I may not like your opinion of a particular movie, I may not like the way you talk, I may not like the way the other person dresses. Each one is in a way, has an opinion and a way of seeing and doing things, which vary according to personality, with creation, with culture and with individual references and experiences. But for some themes the hole is further down. Lie, envy, prejudice, intolerance, bigotry, betrayal … These are things that go beyond personal taste or opinion, involves values and affects the lives of everyone around.

In today’s #SemFiltro talk we talk about what we do not really like, what affects our values and life in society. Each of the friends brought their vision of what bothered them the most – and we took advantage of it to complement some of the thinkers who have raised themes throughout history.

The journalist Fabiana Bruno began saying that she does not tolerate a trial: neither to judge nor to be tried.

“Judge not before you judge yourself. Do not judge if you are not ready to be judged” – Bob Marley.

“Our senses do not deceive us. What fools us is our judgment “- Johann Goethe

Already the psychoanalyst Diana Dahre speaks in injustice. You know that thing about saying something you did not do? So this sense of injustice takes Diana out of earnest. “Lack of education too, but the worst of all on this list is being wronged,” he says. And Torrego agrees: “I do not like being wronged. It’s not that I’m always right or that it’s always happening, but I know my truth, I know what I’m doing. Sometimes I would do whatever the people say I do, I wish I had extra time to do what people say I do.

“If you suffer an injustice, console yourself, the real misery is to commit it,” Democritus

“Be silent … do not answer … do not say anything about injustice, do not expose yourself, do not react and maybe you live in peace. After all, it’s not bothering anyone. Maybe you just can not sleep because of the screams that come from within your soul crying out for justice, “Elis Regina.

A little education and a lot of reason
Keli Savieto goes straight to the point. “I am terrified of badly educated people, who stick to the line, rather than the poor …”. But he does not leave aside other points that he does not accept: people who are interested and greedy, besides those who are always right.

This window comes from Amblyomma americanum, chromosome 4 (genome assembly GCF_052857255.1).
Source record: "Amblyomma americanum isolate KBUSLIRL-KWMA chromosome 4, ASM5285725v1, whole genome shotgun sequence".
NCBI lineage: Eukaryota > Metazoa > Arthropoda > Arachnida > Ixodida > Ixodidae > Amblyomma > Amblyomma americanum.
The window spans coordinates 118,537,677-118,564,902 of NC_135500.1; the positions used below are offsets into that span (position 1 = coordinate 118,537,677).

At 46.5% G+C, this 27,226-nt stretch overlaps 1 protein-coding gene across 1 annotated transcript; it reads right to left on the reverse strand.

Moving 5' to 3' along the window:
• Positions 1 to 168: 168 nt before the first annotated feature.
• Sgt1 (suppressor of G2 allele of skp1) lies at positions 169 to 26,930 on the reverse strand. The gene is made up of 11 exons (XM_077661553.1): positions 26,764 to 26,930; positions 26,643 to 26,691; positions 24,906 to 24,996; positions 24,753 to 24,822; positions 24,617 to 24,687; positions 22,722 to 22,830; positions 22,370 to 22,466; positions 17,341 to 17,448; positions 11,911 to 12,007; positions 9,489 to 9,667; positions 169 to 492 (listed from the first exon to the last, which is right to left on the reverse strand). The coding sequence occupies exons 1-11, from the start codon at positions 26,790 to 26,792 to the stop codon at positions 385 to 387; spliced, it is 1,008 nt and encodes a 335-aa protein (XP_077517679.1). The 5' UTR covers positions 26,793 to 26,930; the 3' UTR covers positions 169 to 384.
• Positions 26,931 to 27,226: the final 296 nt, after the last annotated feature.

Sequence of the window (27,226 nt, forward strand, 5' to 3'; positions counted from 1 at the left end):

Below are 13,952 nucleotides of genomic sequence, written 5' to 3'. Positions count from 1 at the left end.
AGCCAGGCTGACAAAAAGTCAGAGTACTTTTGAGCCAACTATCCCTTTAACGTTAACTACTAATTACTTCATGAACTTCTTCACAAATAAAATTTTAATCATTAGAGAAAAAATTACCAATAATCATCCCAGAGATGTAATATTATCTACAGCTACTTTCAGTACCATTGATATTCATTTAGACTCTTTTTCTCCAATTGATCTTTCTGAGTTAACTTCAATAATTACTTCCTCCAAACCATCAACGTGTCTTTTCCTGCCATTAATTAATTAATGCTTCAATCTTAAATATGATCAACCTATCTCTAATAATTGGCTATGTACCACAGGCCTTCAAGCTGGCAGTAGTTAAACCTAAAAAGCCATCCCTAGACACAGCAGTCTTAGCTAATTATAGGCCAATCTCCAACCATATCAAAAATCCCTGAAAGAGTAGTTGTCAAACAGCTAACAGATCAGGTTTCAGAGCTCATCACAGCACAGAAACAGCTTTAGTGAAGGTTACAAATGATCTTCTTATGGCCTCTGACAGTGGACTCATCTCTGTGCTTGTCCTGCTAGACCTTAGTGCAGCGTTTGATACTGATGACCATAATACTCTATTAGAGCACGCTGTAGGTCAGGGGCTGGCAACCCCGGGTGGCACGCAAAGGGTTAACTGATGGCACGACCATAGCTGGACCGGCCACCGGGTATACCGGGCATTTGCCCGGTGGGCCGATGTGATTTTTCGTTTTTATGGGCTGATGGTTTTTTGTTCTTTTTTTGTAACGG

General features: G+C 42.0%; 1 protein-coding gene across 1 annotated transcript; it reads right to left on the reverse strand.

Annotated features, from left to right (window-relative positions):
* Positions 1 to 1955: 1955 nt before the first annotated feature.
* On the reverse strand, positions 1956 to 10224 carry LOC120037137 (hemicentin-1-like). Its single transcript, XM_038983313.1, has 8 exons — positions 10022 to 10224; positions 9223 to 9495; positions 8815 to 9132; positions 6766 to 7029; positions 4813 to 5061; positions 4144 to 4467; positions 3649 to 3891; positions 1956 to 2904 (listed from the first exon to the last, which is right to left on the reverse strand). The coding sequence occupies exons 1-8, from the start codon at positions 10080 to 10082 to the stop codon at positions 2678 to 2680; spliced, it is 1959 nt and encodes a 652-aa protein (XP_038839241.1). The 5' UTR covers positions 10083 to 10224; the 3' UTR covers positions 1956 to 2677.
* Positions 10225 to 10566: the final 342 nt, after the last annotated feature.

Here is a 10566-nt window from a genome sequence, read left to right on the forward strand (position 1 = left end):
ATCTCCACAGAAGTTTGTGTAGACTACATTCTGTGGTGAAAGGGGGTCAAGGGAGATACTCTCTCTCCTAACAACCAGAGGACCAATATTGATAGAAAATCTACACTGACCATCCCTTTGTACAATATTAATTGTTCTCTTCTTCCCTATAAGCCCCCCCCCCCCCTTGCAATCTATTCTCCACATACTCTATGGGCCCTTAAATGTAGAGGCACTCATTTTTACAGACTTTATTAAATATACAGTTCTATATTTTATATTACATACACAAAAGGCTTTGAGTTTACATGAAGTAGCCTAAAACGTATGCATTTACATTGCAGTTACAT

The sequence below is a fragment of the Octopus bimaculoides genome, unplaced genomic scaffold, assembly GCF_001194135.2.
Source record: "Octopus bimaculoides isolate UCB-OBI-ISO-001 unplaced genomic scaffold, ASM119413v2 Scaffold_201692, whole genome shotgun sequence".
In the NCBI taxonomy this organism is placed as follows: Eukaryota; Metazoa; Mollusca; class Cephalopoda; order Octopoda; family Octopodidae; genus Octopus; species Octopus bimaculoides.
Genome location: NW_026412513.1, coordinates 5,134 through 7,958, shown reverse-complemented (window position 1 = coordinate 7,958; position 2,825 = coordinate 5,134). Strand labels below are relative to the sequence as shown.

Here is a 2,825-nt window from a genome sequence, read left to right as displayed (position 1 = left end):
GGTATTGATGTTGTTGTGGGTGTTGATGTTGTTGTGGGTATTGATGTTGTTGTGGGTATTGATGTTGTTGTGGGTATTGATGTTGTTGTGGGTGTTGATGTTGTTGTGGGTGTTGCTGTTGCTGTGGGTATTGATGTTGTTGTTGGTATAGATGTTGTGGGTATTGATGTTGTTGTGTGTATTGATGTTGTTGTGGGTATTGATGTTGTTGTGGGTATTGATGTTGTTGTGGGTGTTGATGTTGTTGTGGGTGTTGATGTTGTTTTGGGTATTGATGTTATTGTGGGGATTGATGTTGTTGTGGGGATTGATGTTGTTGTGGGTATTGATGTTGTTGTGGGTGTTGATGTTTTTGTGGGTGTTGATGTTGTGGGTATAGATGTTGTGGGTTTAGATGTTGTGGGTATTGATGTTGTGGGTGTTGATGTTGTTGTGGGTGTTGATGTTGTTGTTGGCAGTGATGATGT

“I learned not to try to convince anyone.The work of convincing is a lack of respect, it is an attempt to colonize the other,” Saramago

“Reason is a ruthless sun; she lights up, but blind, “Romain Rolland

But it is Torrego who closes this conversation with a golden key, bringing a theme so hot and current in the conversations, in the conviviality, in the world: empathy.

“We do not see the whole truth, we do not watch the whole scene, we take the part we watch, we judge, and we do not put ourselves in the other person’s place to think ‘what would I do in this situation?'” “If you are not empathetic, you do not have the capacity to make friends, and if you are not empathetic to someone, you are not even to yourself.”

But what, after all, is empathy? It is to put oneself in another’s shoes, to “put on another’s shoes,” as the English phrase says. The poet João Doederlein defines precisely and beautifully.

“It is not feeling for the other, but feeling with the other. When you read the script of another life. It’s being an actor on another stage. ‘It is to understand. It’s not to say “I know how you feel”. That’s when we do not lessen each other’s pain. It is to go down to the bottom of the well and keep company for those who need it. It’s not being a hero, it’s being a friend.
It is knowing how to embrace the soul. ”

The former US president has also put the spotlight on the subject:
“The biggest deficit we have in our society and in the world right now is an empathy deficit. We are in great need of people being able to stand in somebody else’s shoes and see the world through their eyes. ”

The subject is the subject of many studies, as we can imagine, and has already become a book, Empathy – A Handbook for Revolution. The Australian philosopher Roman Krznaric speaks, among other things, about the revolutionary power that could tie it to the world, as revealed in this excerpt from an interview given at the time of the launch.

“If you look at history, empathy has been essential to creating social change. In the 18th century, anti-slavery activists in Europe took people from the population to try to imagine what could be a slave who worked to the death on a sugar plantation in the Caribbean. In other words, they tried to make people empathize with the slaves. This led to a mass social movement and the abolition of slavery in the region. We need to recognize that empathy can create a revolution – not those old fashioned, based on new laws or institutions, but something more fundamental: the revolution of human relations. We need it urgently today. Just think about how far we are entering the skin of future generations, by burning fossil fuels and destroying our only planetary home. We need to make the empathic imaginative leap and put ourselves in the shoes of future generations as a way to motivate ourselves to act on their behavior. ”

And to give due importance to the subject, a museum was created with this focus. The Empathy Museum is in London. Space is dedicated to experiences that develop our ability to look through the eyes of others. That is, empathy. They are conversations, lectures, installations and varied experiences that expose and develop the theme. He has already been to Brazil, the United States, Australia and Siberia. To know more, just visit the official website:


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